Dura ace 7900 cassette gear ratios ??

stigma Posts: 51
edited October 2010 in Road buying advice
The Shimano Dura Ace CS-7900 cassette provides 8 different ratios to choose from -- 11-21, 11-23, 11-25, 11-27, 11-28, 12-23, 12-25, and 12-27.

Can someone please enlighten me on the differences and use for these different options?
Which one is the best use for say, hill climbing, "regular use" and TT ??


  • fleshtuxedo
    fleshtuxedo Posts: 1,853
    Hi, er, Stigma. Depends where you live, what your fitness level is and what chainrings you're using (ie standard 39/53 or compact) - if you add this to the thread I'm sure you'll get some advice.
  • There are maybe too many variables to give a meaningful answer, and I guess it also matters somewhat if you run a compact or standard chainset.
  • stigma
    stigma Posts: 51
    I run a compact 53/39
  • amaferanga
    amaferanga Posts: 6,789
    53/39 is a standard double, not a compact.

    If you live somewhere that isn't too hilly or you're a good climber you should be okay with a 11-23.
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  • Bar Shaker
    Bar Shaker Posts: 2,313
    53/39 is a standard crankset.

    TT courses are normally flat so you want close ratios and would chose a 12-23 or 11-23 maybe an 11-21. Normal terrain would require an 11 or 12-25 or 27. Very hilly areas may need a bigger range than from 25, possibly 27 or bigger.

    Running a standard crankset a low 12 and high 25 would be a good starting point.
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  • northpole
    northpole Posts: 1,499
    If you are running a standard chainset and you are not club level fit and you want to tackle some fairly challenging hills, my advice would be:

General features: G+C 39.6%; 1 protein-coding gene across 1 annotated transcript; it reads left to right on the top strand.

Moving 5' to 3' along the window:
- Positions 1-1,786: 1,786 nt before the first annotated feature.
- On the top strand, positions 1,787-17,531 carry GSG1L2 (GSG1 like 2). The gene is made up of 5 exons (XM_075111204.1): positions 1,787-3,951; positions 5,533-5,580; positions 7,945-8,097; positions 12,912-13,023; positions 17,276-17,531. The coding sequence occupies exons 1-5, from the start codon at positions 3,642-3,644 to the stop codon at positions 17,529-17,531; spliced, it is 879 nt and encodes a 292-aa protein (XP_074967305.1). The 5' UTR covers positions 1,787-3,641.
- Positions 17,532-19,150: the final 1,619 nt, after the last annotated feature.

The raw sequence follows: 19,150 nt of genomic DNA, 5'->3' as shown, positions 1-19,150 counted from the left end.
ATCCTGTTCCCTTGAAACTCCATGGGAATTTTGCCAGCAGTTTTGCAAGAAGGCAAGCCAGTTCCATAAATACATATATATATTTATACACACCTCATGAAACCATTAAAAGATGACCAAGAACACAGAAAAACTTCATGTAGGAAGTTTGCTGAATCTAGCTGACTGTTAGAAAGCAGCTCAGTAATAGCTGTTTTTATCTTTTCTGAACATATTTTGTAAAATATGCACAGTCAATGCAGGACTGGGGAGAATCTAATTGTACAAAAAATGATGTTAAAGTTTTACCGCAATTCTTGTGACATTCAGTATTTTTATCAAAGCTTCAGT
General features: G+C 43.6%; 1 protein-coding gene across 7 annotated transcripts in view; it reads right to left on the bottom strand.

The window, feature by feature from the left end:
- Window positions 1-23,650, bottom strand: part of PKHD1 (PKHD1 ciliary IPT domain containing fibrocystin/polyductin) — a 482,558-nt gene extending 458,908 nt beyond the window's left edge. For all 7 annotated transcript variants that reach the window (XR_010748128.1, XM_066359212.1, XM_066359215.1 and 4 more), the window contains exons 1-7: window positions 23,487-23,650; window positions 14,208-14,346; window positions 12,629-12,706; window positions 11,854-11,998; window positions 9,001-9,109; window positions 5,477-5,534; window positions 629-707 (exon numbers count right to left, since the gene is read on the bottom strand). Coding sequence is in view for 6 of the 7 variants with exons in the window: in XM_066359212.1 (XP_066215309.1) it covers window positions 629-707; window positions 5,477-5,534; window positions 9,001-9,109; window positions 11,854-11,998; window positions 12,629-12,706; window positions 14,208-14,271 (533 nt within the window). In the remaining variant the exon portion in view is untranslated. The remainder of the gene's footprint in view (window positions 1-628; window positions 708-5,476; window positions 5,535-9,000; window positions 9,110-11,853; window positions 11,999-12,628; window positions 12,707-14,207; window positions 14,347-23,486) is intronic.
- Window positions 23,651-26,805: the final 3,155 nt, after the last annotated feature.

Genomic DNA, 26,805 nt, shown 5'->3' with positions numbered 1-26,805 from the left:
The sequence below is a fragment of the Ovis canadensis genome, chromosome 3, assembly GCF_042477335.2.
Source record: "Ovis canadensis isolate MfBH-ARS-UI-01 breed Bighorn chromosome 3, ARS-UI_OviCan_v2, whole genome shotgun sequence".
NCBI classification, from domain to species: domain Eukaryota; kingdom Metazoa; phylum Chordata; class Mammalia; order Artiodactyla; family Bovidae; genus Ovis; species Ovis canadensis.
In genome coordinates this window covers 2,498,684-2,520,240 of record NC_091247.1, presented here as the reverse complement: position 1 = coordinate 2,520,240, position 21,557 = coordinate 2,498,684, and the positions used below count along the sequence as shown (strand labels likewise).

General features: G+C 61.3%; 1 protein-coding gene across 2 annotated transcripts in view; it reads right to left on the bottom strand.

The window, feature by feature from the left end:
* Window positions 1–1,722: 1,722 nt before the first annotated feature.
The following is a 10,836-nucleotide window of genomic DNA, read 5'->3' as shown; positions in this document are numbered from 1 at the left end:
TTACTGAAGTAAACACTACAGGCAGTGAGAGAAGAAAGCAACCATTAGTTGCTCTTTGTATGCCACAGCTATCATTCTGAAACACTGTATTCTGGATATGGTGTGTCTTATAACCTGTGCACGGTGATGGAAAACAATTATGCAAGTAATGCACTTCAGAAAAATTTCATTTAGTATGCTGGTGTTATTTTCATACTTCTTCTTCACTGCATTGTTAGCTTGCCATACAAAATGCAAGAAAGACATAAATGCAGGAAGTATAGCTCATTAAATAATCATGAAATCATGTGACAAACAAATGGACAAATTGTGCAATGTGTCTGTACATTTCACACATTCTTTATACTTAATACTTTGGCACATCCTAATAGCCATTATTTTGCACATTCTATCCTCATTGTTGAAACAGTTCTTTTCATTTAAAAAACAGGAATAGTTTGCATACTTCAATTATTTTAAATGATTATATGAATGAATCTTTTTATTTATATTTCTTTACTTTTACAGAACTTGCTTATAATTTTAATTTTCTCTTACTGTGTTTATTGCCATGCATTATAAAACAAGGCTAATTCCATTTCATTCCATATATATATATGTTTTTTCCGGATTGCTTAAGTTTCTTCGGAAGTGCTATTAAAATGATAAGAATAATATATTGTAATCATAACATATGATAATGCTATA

1. Change immediately to a compact chainset
    2. If you take option 1. above, I would suggest a cassette with 11-25 or 12-27 - really depends on your hill climbing capability. 11-27 and 11-28 I suspect would be too wide a range and create several times when you'd feel like you were in the wrong gear.
    3. If you are sticking with a standard chainset, you should get a cassette with a minimum large sprocket of 27.

    Best way to narrow the selection criteria is to go on a decent ride on your current set up and objectively analyse how well you cope with long drags of hills - IF that is the terrain you will be tackling. Particularly interesting is to climb the hill towards the end of your ride, when energy levels may not be tip top!!

    For every day use, a 12-25 is hard to beat.

    For flatter riding ie no major climbs, a 12-23 offers a really close set of ratios which you can whiz through and always find the sweet spot.

    Hope that is of some help.